Memorandum of Understanding
The Department of Health, Education, and Welfare
The Food and Drug Administration
INFORMATION EXCHANGE AND SCIENTIFIC COORDINATION
CONCERNING IN VITRO DIAGNOSTIC PRODUCTS
MEMORANDUM OF UNDERSTANDING WITH THE
CENTER FOR DISEASE CONTROL
Pursuant to the notice published in the FEDERAL REGISTER of October 3, 1974 (39 FR 35697), stating that future memoranda of understanding between the Food and Drug Administration and others would be published in the FEDERAL REGISTER, the Commissioner of Food and Drugs issues the following notice:
The Center for Disease Control and the Food and Drug Administration have entered into an agreement concerning certain related objectives in carrying out their respective responsibilities. The agreement, which sets forth the working arrangements to be followed or adopted in respect to in vitro diagnostic product information exchange and scientific coordination, reads as follows:
I. Purpose. This agreement between the Center for Disease Control (CDC) and the Food and Drug Administration (FDA), both agencies of the Department of Health, Education, and Welfare (DHEW), Public Health Service, has been established to set forth procedures to foster information exchange and scientific coordination between the agencies in their respective programs for in vitro diagnostic products and licensed reagents, and to further delineate their individual responsibilities in the in vitro diagnostic product program.
II. Background. In vitro diagnostic products are defined in 21 CFR 328.3 as those reagents, instruments and systems intended for use in the diagnosis of disease or in the determination of the state of health in order to cure, mitigate, treat, or prevent disease or its sequelae. The definitions and other provisions of 21 CFR Part 328 relating to these products shall prevail in this agreement.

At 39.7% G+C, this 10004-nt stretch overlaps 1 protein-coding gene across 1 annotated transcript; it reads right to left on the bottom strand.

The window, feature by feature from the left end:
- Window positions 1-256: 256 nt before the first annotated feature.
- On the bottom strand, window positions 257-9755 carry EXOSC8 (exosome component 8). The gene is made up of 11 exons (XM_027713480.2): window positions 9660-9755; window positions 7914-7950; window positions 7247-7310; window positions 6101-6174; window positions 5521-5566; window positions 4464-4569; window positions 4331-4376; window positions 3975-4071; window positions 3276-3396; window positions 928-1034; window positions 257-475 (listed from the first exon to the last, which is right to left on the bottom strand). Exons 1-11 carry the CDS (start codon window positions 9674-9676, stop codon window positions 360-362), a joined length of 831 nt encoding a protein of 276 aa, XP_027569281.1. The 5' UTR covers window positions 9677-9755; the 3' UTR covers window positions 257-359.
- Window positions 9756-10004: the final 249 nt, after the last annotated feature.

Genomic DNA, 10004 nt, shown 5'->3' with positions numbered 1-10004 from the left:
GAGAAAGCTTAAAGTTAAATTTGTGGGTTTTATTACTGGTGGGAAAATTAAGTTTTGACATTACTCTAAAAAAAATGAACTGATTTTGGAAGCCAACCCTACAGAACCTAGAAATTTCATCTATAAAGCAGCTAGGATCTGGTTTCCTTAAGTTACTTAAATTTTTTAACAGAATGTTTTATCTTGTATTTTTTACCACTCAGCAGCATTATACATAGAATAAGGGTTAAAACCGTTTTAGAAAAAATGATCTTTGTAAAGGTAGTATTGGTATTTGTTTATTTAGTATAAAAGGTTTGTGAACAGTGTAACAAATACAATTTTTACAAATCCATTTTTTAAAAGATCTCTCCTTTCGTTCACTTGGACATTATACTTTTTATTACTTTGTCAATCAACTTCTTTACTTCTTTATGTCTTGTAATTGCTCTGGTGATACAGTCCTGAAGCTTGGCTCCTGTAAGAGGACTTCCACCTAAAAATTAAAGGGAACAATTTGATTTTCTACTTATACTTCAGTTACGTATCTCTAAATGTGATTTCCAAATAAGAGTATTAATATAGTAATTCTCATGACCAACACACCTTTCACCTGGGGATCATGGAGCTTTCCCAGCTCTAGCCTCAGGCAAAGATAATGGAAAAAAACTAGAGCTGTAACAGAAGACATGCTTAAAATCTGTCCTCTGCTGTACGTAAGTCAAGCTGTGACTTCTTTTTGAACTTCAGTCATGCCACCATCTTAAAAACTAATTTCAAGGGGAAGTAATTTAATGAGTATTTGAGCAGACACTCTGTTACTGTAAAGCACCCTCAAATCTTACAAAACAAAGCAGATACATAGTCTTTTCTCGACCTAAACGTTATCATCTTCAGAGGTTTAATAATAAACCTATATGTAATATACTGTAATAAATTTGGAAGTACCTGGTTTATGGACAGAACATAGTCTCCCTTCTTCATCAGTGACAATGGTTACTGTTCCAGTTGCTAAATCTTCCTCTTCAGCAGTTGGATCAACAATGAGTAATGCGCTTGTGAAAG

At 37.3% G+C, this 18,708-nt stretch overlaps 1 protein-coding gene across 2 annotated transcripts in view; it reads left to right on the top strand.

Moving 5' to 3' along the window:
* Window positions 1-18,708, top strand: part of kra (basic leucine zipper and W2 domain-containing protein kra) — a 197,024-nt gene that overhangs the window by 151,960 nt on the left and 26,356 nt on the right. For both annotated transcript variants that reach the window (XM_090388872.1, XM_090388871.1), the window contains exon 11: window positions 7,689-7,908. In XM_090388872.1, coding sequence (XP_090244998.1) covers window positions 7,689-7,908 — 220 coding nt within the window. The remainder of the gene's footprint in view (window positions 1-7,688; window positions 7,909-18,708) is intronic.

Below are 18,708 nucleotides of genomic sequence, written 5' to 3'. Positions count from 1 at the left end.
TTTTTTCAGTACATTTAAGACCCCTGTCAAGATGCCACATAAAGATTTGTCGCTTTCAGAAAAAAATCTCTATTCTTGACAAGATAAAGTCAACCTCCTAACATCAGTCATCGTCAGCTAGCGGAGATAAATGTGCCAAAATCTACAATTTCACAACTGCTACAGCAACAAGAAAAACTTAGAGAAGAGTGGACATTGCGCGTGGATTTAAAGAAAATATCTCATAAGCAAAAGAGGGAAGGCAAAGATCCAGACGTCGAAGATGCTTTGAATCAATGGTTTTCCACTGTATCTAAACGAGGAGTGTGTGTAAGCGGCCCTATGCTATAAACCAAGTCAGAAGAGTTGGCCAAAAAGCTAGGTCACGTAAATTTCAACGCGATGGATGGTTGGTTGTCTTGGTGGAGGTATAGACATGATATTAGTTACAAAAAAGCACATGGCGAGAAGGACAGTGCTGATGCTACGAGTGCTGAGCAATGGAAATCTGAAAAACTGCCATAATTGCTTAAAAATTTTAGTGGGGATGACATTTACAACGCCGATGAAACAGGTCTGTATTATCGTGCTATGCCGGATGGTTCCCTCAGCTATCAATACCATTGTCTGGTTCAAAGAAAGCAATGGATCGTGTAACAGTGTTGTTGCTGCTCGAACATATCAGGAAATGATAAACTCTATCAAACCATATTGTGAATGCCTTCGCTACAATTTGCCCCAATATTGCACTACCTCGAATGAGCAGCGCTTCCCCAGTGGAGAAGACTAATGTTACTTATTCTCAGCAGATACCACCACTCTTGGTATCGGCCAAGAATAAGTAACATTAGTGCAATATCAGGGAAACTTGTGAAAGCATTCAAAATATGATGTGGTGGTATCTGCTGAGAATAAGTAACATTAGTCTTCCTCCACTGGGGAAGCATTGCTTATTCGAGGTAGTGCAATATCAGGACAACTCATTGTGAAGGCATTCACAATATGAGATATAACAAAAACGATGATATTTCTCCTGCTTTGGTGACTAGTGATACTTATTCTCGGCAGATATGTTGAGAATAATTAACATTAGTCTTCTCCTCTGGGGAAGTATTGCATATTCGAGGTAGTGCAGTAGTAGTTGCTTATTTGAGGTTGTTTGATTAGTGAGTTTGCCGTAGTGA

The FDA has the responsibility for the regulation of in vitro diagnostic products in interstate commerce under the provisions of the Federal Food, Drug, and Cosmetic Act. The FDA also has the responsibility of assuring the quality of in vitro diagnostic products purchased by the Veterans Administration, the Department of Defense and DHEW's Health Services Administration. Included are reagents of a biological origin that are used to test biological products licensed pursuant to section 351 of the Public Health Service Act (42 U.S.C. 263). The CDC is currently engaged in activities relating to the quality of such products in connection with its responsibility under the Clinical Laboratories Improvement Act of 1967 (CLIA) (42 U.S.C. 263a) and in administering a comprehensive national laboratory improvement program. Each agency has a responsibility to contribute to the total effort of the Federal Government in those areas in which it has recognized capability and experience.
III. Substance of Agreement
A. General: The responsibilities of each agency are further specified in this Memorandum of Understanding. However, it would be impractical to anticipate each task or need that may arise in a program of this magnitude, scope, and complexity. Also, the requirement for innovation in carrying out the in vitro diagnostic products program makes it necessary to amalgamate a wide variety of scientific, regulatory, and historical philosophies of each agency into the program with minimum duplication of effort.